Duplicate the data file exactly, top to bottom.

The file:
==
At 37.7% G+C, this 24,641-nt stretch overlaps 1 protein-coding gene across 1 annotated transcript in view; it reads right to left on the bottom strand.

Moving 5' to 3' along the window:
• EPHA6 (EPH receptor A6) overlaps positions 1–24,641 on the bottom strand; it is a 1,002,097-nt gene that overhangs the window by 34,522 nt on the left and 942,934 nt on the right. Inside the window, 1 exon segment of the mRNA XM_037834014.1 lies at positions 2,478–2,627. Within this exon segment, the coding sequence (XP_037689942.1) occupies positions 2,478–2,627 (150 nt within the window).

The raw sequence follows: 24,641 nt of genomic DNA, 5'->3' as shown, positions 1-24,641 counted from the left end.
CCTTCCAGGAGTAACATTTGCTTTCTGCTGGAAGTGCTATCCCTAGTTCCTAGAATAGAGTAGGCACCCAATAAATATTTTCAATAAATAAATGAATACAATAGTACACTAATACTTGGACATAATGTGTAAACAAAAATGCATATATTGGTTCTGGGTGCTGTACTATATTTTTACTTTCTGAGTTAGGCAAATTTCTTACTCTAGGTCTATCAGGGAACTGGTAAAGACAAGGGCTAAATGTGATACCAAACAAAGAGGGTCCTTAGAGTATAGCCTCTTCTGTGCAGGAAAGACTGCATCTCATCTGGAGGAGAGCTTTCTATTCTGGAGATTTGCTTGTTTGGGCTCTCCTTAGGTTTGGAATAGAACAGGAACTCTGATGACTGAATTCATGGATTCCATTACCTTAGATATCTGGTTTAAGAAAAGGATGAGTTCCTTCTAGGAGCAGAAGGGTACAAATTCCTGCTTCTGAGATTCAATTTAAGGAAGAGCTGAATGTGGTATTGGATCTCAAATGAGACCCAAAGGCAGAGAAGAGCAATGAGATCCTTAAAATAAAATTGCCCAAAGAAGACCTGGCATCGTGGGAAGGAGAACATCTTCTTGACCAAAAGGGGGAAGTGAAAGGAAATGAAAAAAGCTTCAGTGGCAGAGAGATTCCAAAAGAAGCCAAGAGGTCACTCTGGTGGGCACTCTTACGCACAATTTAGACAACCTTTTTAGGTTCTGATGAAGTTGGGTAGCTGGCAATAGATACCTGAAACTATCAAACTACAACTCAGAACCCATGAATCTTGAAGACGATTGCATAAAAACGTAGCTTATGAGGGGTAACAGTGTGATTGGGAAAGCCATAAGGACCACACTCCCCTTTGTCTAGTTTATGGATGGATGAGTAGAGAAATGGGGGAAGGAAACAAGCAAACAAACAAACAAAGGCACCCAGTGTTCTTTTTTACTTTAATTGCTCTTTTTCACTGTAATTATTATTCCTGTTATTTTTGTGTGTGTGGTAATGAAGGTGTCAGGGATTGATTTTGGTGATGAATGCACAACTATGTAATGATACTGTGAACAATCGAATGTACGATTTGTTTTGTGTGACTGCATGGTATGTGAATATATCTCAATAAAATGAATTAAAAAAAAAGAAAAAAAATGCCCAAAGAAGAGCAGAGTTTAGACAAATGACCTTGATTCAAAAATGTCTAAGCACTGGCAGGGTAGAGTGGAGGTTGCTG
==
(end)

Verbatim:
At 37.7% G+C, this 24,641-nt stretch overlaps 1 protein-coding gene across 1 annotated transcript in view; it reads right to left on the bottom strand.

Moving 5' to 3' along the window:
• EPHA6 (EPH receptor A6) overlaps positions 1–24,641 on the bottom strand; it is a 1,002,097-nt gene that overhangs the window by 34,522 nt on the left and 942,934 nt on the right. Inside the window, 1 exon segment of the mRNA XM_037834014.1 lies at positions 2,478–2,627. Within this exon segment, the coding sequence (XP_037689942.1) occupies positions 2,478–2,627 (150 nt within the window).

The raw sequence follows: 24,641 nt of genomic DNA, 5'->3' as shown, positions 1-24,641 counted from the left end.
CCTTCCAGGAGTAACATTTGCTTTCTGCTGGAAGTGCTATCCCTAGTTCCTAGAATAGAGTAGGCACCCAATAAATATTTTCAATAAATAAATGAATACAATAGTACACTAATACTTGGACATAATGTGTAAACAAAAATGCATATATTGGTTCTGGGTGCTGTACTATATTTTTACTTTCTGAGTTAGGCAAATTTCTTACTCTAGGTCTATCAGGGAACTGGTAAAGACAAGGGCTAAATGTGATACCAAACAAAGAGGGTCCTTAGAGTATAGCCTCTTCTGTGCAGGAAAGACTGCATCTCATCTGGAGGAGAGCTTTCTATTCTGGAGATTTGCTTGTTTGGGCTCTCCTTAGGTTTGGAATAGAACAGGAACTCTGATGACTGAATTCATGGATTCCATTACCTTAGATATCTGGTTTAAGAAAAGGATGAGTTCCTTCTAGGAGCAGAAGGGTACAAATTCCTGCTTCTGAGATTCAATTTAAGGAAGAGCTGAATGTGGTATTGGATCTCAAATGAGACCCAAAGGCAGAGAAGAGCAATGAGATCCTTAAAATAAAATTGCCCAAAGAAGACCTGGCATCGTGGGAAGGAGAACATCTTCTTGACCAAAAGGGGGAAGTGAAAGGAAATGAAAAAAGCTTCAGTGGCAGAGAGATTCCAAAAGAAGCCAAGAGGTCACTCTGGTGGGCACTCTTACGCACAATTTAGACAACCTTTTTAGGTTCTGATGAAGTTGGGTAGCTGGCAATAGATACCTGAAACTATCAAACTACAACTCAGAACCCATGAATCTTGAAGACGATTGCATAAAAACGTAGCTTATGAGGGGTAACAGTGTGATTGGGAAAGCCATAAGGACCACACTCCCCTTTGTCTAGTTTATGGATGGATGAGTAGAGAAATGGGGGAAGGAAACAAGCAAACAAACAAACAAAGGCACCCAGTGTTCTTTTTTACTTTAATTGCTCTTTTTCACTGTAATTATTATTCCTGTTATTTTTGTGTGTGTGGTAATGAAGGTGTCAGGGATTGATTTTGGTGATGAATGCACAACTATGTAATGATACTGTGAACAATCGAATGTACGATTTGTTTTGTGTGACTGCATGGTATGTGAATATATCTCAATAAAATGAATTAAAAAAAAAGAAAAAAAATGCCCAAAGAAGAGCAGAGTTTAGACAAATGACCTTGATTCAAAAATGTCTAAGCACTGGCAGGGTAGAGTGGAGGTTGCTG